• During treatment, serum levels of total (TT) and calculated free testosterone (CFT) increased with simultaneously decreasing levels of FSH and LH. However, considerable variations in median levels of TT and CFT were observed during the study. The highest levels of TT and CFT were observed 1-2 weeks after each injection and the lowest immediately before the second injection. • Insufficient levels of TT (< 8 nmol/L) were observed in 10 patients, with nine of these during the second half of the first treatment cycle. Supernormal levels of TT (> 35 nmol/L) were measured in 28 patients of which 26 occurred at least once during the first 3 weeks of each treatment cycle. • A follow-up review at median 39 months after study start showed a median steady-state injection interval of 10 weeks, with an individual variability of 6-14 weeks. Symptoms according to the Aging Males' Symptoms scale remained unchanged. No severe toxicity was encountered. Only one patient experienced transient elevation of serum alanine transaminase and aspartate transaminase with maximal Common Toxicity Criteria, grade 2.
• TU is safe and highly efficient for the treatment of anorchid GCTC survivors. • Androgen substitution with TU in bilateral GCTC survivors requires individually-adjusted injection intervals. In most cases, 10-week intervals appear to be sufficient.
BJU International 04/2011; 107(7):1080-7. DOI:10.1111/j.1464-410X.2010.09649.x · 3.13 Impact Factor
[Show abstract][Hide abstract] ABSTRACT: To study the level of cancer-related distress (CRD) and variables associated with CRD in recently diagnosed testicular cancer patients (TCPs), and to explore associations between distress levels and neuropsychological test performance at the same time-point.
As part of a prospective study of their psychological and cognitive functioning, 135 TCPs completed the Impact of Event Scale (IES) as a measure of CRD at a median of 37 days after diagnosis. They also completed the Hospital Anxiety and Depression Scale (HADS) and the Positive and Negative Affect Schedule (PANAS). Among 135 TCPs, 131 were interviewed and 129 were also tested with a neuropsychological battery. All investigations were done after orchidectomy but before any additional treatment. The associations between neuropsychological test-scores and IES, HADS and PANAS were examined.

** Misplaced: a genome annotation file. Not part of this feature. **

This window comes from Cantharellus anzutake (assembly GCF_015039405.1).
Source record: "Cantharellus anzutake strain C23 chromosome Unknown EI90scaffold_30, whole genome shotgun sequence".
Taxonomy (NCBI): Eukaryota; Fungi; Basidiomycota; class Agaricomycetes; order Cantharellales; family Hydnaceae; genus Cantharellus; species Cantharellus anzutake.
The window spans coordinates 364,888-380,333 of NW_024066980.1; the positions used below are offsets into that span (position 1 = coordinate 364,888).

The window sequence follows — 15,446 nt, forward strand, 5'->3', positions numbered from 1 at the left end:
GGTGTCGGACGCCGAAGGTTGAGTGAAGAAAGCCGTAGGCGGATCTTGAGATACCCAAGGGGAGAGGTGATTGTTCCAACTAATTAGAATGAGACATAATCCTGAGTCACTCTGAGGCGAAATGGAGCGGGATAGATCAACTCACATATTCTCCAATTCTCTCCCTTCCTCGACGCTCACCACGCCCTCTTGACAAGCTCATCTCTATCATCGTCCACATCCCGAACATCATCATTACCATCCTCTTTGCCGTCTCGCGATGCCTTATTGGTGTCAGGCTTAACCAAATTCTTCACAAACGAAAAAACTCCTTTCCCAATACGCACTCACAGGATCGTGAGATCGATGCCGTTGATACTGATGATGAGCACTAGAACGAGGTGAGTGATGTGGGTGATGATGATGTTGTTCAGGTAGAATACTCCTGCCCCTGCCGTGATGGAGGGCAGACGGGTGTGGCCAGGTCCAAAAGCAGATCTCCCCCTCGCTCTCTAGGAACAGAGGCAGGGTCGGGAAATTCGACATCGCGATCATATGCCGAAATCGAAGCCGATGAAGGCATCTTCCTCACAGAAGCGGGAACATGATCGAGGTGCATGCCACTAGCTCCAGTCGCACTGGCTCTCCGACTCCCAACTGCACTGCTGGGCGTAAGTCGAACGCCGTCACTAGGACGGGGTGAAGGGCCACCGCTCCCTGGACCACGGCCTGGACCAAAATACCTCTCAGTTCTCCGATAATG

Twenty-four percent (95%CI 17%-31%) of the TCPs reported clinically significant CRD (IES-total score>26). No demographic or cancer-related variables were associated with the CRD-level. In univariate analyses, previous mental problems, sleeping problems, a higher level of neuroticism, daily smoking and hazardous alcohol-use were significantly associated with the CRD-level. In multivariate analysis neuroticism, smoking and alcohol-use remained significantly associated with CRD. Four out of 18 neuropsychological test-scores were significantly associated with at least one distress-measure. Increasing distress-levels were associated with decreasing test performance on some measures of attention, working memory and executive functions.
In newly diagnosed TCPs, the scores on neuropsychological tests should be considered in relation to co-existing mental distress. Future studies should consider adjustment for this on relevant tests.
[Show abstract][Hide abstract] ABSTRACT: Whether systemic chemotherapy has a negative effect on cognitive function in patients, concern oncologists. In testicular cancer patients (TCPs) treated with cisplatin-based chemotherapy, only few cross-sectional studies have addressed this concern. We prospectively studied neuropsychological functioning in TCPs.
In a consecutive sampling, 122 TCPs were examined at baseline (after orchidectomy, before any additional treatment) and then at follow-up at a median of 12 months after end of treatment. The examinations included a neuropsychological test battery, interview on background variables and questionnaires on mental distress, fatigue and neurotoxic symptoms. Changes in neuropsychological functioning from baseline to follow-up were compared between three treatments groups: no chemotherapy (N = 31), one cycle of chemotherapy (N = 38) and two or more cycles of chemotherapy (N = 53). Variables associated with a decline in neuropsychological test performance from baseline to follow-up were explored.
No statistically significant differences in proportions of TCPs with a decline in neuropsychological test performance were observed between the three treatment groups. Decline in neuropsychological test performance was not associated with demographic variables, distress, fatigue or with chemotherapy.
No negative effect of systemic chemotherapy on neuropsychological test performance in TCPs at 1-year follow-up was found in this study.
Annals of Oncology 11/2010; 22(5):1062-70. DOI:10.1093/annonc/mdq553 · 6.58 Impact Factor